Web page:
The exterior options include the $4,100 Carbon Fiber 1 Package, which adds a carbon fiber front splitter, carbon fiber front wheel deflectors, and a carbon fiber extra aero spoiler. The $5,230 Carbon Fiber 2 Package adds a carbon fiber grille header, rocker mouldings and extensions, and rear valance diffuser. This package requires first adding the Carbon Fiber 1 Package. The carbon ceramic brake option costs a hefty $9,000.
To get an answer to this, you need to ask yourself two questions. Does daily comfort rank higher than the self-expression that comes with a manual gearbox, and am I a dedicated enough track day driver with enough skill to get the most out of the manual?
We'd have the manual in a heartbeat. The opportunity of having the last supercharged V8 sedan with a manual is too good to pass up on. We'd likely get annoyed with it at times, but sacrifices have to be made. Having said that, we can see a case for going the automatic route. The Cadillac is still a luxury car and an automatic suits it nicely. It's also easier to drive on track as it will do all the shifting on your behalf. You can use the paddles, but the gearbox is smart enough to do all of the grunt work.
We'd have ours in Electric Blue with the $2,890 high-performance seats in Jet Black. The Carbon Fiber 1 Package looks cool and is functional, so we'd have that as well. For an even more stylish exterior, we'd add 19-inch Satin Graphite dark finish alloys, and red brake calipers for some contrast. Finally, we'd go the whole nine yards and get the carbon ceramic brakes. We would use this car on track on a regular basis, so we see it as money well spent. In this build, which is a fully stocked performance car with carbon ceramic brakes, the total price of the 2022 Cadillac CT5-V Blackwing is $102,205 including destination charges.
It's true that you can have the new M3 sedan with a manual transmission for as little as $69,900, but it will be a stock standard car with 473 hp, which is a whole Golf GTI away from the Cadillac's 668-hp output. A more relevant comparison would be the M3 Competition, which has a starting price of $72,800. Even then, you're looking at 503 hp going up against 668 hp. The Bimmer is undoubtedly more scalpel-like in the way it handles, due to a lower curb weight. The M3 Competition is $14,370 less than the automatic Cadillac. That's a big chunk of money, but you get a lot more for your money at the price of the CT5-V Blackwing. Add all of the things you get as standard on the Cadillac, and the M3's price suddenly increases to around $85,000.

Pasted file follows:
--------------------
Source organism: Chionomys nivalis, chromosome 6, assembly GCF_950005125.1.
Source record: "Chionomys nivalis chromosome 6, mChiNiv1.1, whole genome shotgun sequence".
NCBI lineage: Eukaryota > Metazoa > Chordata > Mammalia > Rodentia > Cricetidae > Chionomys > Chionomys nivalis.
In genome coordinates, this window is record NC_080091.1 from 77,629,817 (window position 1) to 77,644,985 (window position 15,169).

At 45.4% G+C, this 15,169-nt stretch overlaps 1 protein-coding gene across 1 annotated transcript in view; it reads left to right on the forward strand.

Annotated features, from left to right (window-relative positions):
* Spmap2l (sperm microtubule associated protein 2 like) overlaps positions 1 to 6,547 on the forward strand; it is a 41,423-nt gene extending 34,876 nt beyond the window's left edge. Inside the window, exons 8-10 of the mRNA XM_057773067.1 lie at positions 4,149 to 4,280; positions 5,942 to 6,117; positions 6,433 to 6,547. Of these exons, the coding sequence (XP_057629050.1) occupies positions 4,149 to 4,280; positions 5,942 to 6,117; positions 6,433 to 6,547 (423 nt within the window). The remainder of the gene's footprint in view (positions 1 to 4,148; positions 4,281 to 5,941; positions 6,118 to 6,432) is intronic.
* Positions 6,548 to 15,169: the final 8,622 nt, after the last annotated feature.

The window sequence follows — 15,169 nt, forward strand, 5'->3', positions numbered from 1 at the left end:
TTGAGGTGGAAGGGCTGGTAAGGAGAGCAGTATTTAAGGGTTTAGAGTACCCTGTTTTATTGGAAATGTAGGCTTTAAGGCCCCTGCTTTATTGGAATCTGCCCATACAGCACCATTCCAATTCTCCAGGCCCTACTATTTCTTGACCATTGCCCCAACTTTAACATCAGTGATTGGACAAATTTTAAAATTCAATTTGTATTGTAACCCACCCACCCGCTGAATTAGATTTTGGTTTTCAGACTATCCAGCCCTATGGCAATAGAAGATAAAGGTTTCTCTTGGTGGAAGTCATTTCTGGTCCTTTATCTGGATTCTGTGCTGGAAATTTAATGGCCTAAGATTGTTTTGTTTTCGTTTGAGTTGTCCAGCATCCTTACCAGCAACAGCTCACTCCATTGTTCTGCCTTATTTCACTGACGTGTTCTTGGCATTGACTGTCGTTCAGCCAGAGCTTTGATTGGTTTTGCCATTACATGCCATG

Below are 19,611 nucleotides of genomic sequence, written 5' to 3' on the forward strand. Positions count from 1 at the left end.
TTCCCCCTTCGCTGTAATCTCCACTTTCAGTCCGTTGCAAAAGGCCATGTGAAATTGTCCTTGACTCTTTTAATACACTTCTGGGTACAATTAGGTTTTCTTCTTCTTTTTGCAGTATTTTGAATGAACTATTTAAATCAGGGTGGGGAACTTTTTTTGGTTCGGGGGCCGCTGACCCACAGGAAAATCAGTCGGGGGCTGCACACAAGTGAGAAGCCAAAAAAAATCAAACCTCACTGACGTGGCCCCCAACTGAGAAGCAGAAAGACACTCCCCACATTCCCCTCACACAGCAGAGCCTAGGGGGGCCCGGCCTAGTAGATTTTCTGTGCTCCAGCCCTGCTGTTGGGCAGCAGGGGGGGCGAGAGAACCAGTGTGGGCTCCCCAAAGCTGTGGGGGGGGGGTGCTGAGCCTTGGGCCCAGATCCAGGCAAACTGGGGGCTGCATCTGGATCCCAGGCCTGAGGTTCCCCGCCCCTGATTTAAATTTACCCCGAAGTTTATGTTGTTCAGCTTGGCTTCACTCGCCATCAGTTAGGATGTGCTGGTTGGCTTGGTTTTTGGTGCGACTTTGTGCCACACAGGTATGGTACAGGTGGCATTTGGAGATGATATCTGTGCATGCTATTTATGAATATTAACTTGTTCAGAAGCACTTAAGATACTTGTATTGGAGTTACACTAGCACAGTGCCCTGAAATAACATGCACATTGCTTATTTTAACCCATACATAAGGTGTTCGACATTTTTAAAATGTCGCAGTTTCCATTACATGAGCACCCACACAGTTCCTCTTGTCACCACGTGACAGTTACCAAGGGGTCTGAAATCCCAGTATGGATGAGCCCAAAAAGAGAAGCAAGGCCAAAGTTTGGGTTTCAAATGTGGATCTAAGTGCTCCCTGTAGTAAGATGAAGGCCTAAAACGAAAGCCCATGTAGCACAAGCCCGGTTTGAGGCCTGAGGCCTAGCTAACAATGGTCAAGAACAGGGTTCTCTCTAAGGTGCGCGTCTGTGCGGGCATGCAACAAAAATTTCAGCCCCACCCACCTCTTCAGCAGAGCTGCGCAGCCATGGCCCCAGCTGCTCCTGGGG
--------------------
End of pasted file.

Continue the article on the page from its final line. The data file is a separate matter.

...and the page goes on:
When you opt for the Cadillac, you get a larger car that's just as much fun on the road and track. The BMW is slightly more practical thanks to its bigger trunk, but you just can't argue with that supercharged V8. You pay a hefty penalty when it comes to fuel consumption, but it feels worth it. To us, the Cadillac also feels a bit more special. We know it will be the last of its kind, while the M3 is just, well, another M3.
The BMW M5 Competition is a sensational car, make no mistake. It's the daddy of the segment, and the default for a good reason. Still, the Cadillac makes a good case for itself. To compare these two cars, we used the $102,205 CT5-V Blackwing we designed using the configurator. We added high performance bucket seats, a carbon fiber design package, and carbon ceramic brakes. The BMW starts at $103,500 and if you add a comparable array of extras, the price exceeds $130,000. That's including the Competition Package, a few other luxuries, and carbon ceramic brakes. With the Comp Package, the BMW's power increases to 617 hp. Close, but no cigar. We know the BMW M5 is a better car. It's also larger and more practical, but the price gap can't be ignored. The M5 Competition is just such a complete package, however. Choosing between these two cars is extremely difficult. We've been thinking about it for a week, and we're still constantly going between the two. Gun to the head, though, we'd go with the Cadillac.